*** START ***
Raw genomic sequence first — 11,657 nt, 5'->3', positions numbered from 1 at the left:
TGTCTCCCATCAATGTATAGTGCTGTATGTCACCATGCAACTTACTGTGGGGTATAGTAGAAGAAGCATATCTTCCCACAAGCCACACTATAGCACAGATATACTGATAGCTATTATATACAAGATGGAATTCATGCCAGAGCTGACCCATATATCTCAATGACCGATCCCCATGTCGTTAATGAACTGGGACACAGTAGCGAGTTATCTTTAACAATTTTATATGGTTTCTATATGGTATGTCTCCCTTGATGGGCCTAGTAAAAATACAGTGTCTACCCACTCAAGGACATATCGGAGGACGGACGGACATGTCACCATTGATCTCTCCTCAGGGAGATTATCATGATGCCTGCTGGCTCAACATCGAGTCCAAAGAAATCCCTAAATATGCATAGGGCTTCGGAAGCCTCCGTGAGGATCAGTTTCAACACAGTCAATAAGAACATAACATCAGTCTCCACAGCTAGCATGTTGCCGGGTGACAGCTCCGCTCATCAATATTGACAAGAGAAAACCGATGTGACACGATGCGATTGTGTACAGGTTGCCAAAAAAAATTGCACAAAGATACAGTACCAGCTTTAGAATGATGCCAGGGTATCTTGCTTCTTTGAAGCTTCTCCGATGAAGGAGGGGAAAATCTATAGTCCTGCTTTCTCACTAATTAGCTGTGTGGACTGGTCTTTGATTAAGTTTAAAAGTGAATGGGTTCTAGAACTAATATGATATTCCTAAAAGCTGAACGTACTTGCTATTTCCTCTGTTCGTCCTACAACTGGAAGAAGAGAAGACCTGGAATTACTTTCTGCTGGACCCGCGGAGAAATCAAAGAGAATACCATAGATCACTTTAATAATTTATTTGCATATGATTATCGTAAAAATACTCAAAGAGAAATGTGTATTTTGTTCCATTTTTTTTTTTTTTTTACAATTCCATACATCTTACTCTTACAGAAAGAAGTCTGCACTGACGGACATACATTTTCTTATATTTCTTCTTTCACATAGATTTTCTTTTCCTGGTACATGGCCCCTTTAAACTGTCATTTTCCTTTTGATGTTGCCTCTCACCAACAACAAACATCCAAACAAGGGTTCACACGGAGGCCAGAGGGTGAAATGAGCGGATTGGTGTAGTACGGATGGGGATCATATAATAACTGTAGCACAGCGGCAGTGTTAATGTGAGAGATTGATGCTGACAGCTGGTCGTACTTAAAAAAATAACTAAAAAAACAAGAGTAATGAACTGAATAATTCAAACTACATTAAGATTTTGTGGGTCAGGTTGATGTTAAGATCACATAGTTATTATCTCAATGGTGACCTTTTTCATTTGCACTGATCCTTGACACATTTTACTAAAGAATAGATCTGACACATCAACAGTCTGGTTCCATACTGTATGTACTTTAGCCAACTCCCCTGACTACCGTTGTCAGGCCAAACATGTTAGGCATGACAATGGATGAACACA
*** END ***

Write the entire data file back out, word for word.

Raw genomic sequence first — 11,657 nt, 5'->3', positions numbered from 1 at the left:
TGTCTCCCATCAATGTATAGTGCTGTATGTCACCATGCAACTTACTGTGGGGTATAGTAGAAGAAGCATATCTTCCCACAAGCCACACTATAGCACAGATATACTGATAGCTATTATATACAAGATGGAATTCATGCCAGAGCTGACCCATATATCTCAATGACCGATCCCCATGTCGTTAATGAACTGGGACACAGTAGCGAGTTATCTTTAACAATTTTATATGGTTTCTATATGGTATGTCTCCCTTGATGGGCCTAGTAAAAATACAGTGTCTACCCACTCAAGGACATATCGGAGGACGGACGGACATGTCACCATTGATCTCTCCTCAGGGAGATTATCATGATGCCTGCTGGCTCAACATCGAGTCCAAAGAAATCCCTAAATATGCATAGGGCTTCGGAAGCCTCCGTGAGGATCAGTTTCAACACAGTCAATAAGAACATAACATCAGTCTCCACAGCTAGCATGTTGCCGGGTGACAGCTCCGCTCATCAATATTGACAAGAGAAAACCGATGTGACACGATGCGATTGTGTACAGGTTGCCAAAAAAAATTGCACAAAGATACAGTACCAGCTTTAGAATGATGCCAGGGTATCTTGCTTCTTTGAAGCTTCTCCGATGAAGGAGGGGAAAATCTATAGTCCTGCTTTCTCACTAATTAGCTGTGTGGACTGGTCTTTGATTAAGTTTAAAAGTGAATGGGTTCTAGAACTAATATGATATTCCTAAAAGCTGAACGTACTTGCTATTTCCTCTGTTCGTCCTACAACTGGAAGAAGAGAAGACCTGGAATTACTTTCTGCTGGACCCGCGGAGAAATCAAAGAGAATACCATAGATCACTTTAATAATTTATTTGCATATGATTATCGTAAAAATACTCAAAGAGAAATGTGTATTTTGTTCCATTTTTTTTTTTTTTTTACAATTCCATACATCTTACTCTTACAGAAAGAAGTCTGCACTGACGGACATACATTTTCTTATATTTCTTCTTTCACATAGATTTTCTTTTCCTGGTACATGGCCCCTTTAAACTGTCATTTTCCTTTTGATGTTGCCTCTCACCAACAACAAACATCCAAACAAGGGTTCACACGGAGGCCAGAGGGTGAAATGAGCGGATTGGTGTAGTACGGATGGGGATCATATAATAACTGTAGCACAGCGGCAGTGTTAATGTGAGAGATTGATGCTGACAGCTGGTCGTACTTAAAAAAATAACTAAAAAAACAAGAGTAATGAACTGAATAATTCAAACTACATTAAGATTTTGTGGGTCAGGTTGATGTTAAGATCACATAGTTATTATCTCAATGGTGACCTTTTTCATTTGCACTGATCCTTGACACATTTTACTAAAGAATAGATCTGACACATCAACAGTCTGGTTCCATACTGTATGTACTTTAGCCAACTCCCCTGACTACCGTTGTCAGGCCAAACATGTTAGGCATGACAATGGATGAACACA